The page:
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Nanotechnology Report

New Electrode Materials for Lithium Ion Batteries - 2012

Category: Materials, Electronics Published: Jan 2012 View Contents
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Lithium ion batteries have increasingly become the workhorse power source for the consumer electronics and power tool market and they are finding new applications all the time. For example, some firms are developing lithium ion batteries for the electric vehicle (EV) market, while others seem them as a better bet than the more traditional chemical storage batteries currently used in smart electricity grids.

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Within the consumer electronics and power tool sector, the market is looking for longer times between charges and quicker charging from lithium ion batteries and these performance measures will be key competitive factors going forward among the various kinds of lithium ion batteries being deployed. Elsewhere other measures such as the cost of energy storage will determine how well lithium ion batteries will do in sectors such as EV and smart grids.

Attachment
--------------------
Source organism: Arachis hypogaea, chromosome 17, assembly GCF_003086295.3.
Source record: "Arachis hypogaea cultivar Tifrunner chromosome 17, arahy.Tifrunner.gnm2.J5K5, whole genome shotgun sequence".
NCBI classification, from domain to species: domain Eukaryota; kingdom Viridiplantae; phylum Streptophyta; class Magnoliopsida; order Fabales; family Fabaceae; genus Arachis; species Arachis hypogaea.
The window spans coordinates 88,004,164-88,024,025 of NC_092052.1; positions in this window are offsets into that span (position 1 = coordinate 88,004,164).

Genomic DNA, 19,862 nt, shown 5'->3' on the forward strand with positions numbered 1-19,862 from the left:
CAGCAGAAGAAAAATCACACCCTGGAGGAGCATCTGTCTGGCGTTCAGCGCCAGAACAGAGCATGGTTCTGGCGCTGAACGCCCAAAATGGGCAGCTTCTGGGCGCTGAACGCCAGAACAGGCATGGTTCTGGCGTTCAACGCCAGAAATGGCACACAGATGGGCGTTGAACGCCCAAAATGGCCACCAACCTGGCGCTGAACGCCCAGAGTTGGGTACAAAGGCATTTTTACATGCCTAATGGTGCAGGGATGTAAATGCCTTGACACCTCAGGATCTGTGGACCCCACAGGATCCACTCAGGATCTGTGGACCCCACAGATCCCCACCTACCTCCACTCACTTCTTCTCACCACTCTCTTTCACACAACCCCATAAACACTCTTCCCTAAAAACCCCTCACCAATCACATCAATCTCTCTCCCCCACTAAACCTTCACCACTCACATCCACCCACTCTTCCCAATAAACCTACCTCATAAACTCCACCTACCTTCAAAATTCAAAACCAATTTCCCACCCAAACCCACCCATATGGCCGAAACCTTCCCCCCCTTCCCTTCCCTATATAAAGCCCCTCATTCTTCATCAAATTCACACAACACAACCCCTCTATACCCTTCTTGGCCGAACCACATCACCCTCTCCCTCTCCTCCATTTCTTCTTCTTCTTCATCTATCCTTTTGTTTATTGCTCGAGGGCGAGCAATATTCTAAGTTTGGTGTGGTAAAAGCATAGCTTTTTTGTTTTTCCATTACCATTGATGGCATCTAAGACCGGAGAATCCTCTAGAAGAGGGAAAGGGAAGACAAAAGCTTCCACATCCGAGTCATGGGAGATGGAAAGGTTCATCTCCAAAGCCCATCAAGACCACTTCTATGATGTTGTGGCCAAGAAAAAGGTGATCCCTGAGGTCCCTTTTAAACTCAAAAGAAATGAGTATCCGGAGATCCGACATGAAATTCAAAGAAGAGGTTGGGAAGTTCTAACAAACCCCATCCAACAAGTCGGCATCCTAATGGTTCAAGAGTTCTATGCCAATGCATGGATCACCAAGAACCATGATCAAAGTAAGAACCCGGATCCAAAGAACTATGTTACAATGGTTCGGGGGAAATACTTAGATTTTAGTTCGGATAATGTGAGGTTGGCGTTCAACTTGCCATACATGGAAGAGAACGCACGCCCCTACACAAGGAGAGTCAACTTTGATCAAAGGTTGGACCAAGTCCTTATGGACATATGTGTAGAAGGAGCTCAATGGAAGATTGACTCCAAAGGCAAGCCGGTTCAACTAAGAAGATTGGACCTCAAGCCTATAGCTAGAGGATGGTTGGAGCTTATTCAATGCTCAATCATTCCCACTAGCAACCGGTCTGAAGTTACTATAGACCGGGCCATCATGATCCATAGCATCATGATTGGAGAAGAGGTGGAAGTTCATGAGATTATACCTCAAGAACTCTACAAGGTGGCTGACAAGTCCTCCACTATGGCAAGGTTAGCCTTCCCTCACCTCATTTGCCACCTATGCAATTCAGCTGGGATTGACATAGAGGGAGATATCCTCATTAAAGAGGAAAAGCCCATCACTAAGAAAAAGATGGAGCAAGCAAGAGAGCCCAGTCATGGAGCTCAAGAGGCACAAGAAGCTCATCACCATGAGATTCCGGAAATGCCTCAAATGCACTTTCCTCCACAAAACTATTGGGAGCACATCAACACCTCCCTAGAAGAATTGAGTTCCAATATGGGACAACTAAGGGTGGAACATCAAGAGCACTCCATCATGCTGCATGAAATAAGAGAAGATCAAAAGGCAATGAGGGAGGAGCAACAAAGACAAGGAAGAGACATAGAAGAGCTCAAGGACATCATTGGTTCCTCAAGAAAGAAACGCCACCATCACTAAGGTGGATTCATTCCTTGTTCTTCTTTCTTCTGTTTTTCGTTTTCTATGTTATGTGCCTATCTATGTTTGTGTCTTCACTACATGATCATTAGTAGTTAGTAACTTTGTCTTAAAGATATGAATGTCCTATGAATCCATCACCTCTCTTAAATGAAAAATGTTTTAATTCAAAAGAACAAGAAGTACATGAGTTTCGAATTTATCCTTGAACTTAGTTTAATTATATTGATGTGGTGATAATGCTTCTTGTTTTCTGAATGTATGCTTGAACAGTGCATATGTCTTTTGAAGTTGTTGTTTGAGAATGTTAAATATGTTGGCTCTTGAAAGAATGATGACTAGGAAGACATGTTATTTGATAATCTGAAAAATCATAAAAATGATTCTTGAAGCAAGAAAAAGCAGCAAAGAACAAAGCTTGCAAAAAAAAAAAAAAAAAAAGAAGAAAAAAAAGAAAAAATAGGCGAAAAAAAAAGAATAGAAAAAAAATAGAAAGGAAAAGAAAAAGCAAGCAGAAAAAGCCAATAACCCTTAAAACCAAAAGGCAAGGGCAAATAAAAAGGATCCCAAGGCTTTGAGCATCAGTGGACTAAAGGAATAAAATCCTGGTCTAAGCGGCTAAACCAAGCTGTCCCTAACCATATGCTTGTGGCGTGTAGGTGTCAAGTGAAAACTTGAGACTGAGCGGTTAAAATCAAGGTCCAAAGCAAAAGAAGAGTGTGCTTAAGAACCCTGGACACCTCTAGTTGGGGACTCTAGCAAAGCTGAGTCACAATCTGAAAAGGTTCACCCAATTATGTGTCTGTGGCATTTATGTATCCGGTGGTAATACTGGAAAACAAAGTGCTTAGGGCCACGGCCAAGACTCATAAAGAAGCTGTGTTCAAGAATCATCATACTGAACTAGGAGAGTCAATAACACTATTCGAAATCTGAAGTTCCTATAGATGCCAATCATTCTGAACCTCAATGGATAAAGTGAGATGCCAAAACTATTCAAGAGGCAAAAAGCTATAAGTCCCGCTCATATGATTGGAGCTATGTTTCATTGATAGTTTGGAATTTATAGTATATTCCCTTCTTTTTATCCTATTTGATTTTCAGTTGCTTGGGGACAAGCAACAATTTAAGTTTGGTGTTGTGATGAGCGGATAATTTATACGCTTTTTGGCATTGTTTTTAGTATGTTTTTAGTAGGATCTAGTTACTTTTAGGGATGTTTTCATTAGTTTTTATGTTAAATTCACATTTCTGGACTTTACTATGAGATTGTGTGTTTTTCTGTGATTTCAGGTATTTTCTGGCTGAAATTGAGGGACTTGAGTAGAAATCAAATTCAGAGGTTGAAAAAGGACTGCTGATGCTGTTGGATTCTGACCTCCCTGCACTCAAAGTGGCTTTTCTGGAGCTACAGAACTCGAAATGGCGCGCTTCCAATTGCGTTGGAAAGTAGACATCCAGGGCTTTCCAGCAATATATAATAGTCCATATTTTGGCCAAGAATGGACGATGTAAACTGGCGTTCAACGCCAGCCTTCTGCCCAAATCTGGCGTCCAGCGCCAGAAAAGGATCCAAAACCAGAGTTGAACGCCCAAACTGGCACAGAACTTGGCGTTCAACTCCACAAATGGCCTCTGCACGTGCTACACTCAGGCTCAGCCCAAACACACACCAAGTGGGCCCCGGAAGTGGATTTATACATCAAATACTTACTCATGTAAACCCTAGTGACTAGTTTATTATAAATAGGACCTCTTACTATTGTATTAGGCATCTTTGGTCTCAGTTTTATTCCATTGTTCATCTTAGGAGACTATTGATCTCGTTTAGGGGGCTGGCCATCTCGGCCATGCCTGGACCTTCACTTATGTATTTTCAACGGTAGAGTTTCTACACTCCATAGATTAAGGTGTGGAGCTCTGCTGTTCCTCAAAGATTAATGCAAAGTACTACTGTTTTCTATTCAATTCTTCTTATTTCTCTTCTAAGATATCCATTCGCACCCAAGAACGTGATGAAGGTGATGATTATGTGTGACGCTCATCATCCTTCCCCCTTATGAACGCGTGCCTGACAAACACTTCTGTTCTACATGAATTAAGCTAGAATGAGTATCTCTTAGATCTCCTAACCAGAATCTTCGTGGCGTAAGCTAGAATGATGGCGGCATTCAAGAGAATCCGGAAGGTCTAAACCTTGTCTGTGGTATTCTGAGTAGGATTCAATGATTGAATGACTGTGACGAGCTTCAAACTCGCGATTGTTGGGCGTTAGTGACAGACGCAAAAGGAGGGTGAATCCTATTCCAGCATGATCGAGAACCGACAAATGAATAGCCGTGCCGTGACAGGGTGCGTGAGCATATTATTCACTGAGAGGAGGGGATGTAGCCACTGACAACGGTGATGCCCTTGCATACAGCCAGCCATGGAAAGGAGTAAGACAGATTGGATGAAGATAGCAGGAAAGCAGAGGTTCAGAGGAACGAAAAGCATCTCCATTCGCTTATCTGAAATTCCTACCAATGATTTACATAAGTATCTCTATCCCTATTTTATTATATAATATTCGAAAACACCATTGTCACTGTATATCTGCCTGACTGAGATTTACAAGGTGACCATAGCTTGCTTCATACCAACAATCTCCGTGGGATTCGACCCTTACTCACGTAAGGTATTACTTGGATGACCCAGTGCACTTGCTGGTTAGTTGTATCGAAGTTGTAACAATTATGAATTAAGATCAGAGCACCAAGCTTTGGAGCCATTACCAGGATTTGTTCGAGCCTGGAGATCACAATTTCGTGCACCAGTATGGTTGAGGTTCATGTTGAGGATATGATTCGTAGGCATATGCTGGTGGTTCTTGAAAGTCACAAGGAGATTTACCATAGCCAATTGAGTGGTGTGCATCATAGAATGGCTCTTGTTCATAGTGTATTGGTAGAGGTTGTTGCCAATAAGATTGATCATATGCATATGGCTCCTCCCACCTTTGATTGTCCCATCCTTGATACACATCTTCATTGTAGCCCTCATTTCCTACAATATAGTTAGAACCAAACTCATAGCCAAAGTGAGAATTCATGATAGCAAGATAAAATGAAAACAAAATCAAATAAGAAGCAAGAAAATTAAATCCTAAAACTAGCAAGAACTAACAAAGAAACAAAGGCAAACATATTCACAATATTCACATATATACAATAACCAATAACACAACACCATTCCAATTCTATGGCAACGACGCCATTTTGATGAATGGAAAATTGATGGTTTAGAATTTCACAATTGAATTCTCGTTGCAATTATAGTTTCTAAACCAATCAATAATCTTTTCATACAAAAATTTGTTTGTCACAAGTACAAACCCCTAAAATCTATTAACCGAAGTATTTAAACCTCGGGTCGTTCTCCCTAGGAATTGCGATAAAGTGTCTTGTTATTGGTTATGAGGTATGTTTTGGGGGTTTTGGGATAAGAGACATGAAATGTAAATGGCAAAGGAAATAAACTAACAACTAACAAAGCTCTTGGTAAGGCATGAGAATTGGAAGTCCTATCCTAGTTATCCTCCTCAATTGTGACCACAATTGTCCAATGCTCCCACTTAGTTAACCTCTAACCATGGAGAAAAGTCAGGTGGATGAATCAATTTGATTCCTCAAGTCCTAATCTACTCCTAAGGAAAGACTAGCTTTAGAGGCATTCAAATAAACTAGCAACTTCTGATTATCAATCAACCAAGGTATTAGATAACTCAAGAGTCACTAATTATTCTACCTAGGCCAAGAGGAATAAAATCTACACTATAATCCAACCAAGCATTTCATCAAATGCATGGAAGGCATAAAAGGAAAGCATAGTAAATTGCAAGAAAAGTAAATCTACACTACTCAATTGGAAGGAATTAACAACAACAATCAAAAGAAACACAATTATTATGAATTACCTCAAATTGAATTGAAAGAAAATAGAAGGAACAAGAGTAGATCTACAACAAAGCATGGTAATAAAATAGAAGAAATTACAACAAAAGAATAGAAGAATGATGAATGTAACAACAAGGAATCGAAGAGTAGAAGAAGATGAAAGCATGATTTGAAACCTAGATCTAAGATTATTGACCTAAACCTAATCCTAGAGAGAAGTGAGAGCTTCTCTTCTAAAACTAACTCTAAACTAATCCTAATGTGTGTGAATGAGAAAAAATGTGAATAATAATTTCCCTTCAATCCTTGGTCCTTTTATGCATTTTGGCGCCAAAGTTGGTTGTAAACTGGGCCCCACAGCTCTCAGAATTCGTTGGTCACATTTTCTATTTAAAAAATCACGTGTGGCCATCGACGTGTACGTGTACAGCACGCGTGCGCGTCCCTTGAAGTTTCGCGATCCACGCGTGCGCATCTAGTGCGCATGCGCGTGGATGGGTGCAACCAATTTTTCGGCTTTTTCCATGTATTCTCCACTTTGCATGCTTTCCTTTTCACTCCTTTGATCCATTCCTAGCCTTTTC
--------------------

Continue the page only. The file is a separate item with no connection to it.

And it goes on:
Most of these critical factors will ultimately be determined by the materials that are chose for lithium ion batteries; especially the electrode materials used. This report examines the commercial implications of the newer materials that are being put forward for electrode materials. As the table of contents indicates, the materials that we have covered in this report include nanostructured carbon and silicon, titanates, vanadium oxides, mixed metal oxides and a variety of lithium compounds.

This report explains the emerging requirements for battery performance in each of the main application sectors for lithium ion batteries and then shows how these translate into demand for novel electrode materials. It also analyzes the market strategies of major materials and battery firms active in this space. The report also provides the eight-year forecasts by application and material type.

This report explains the emerging requirements for battery performance in each of the main application sectors for lithium ion batteries and then shows how these translate into demand for novel electrode materials.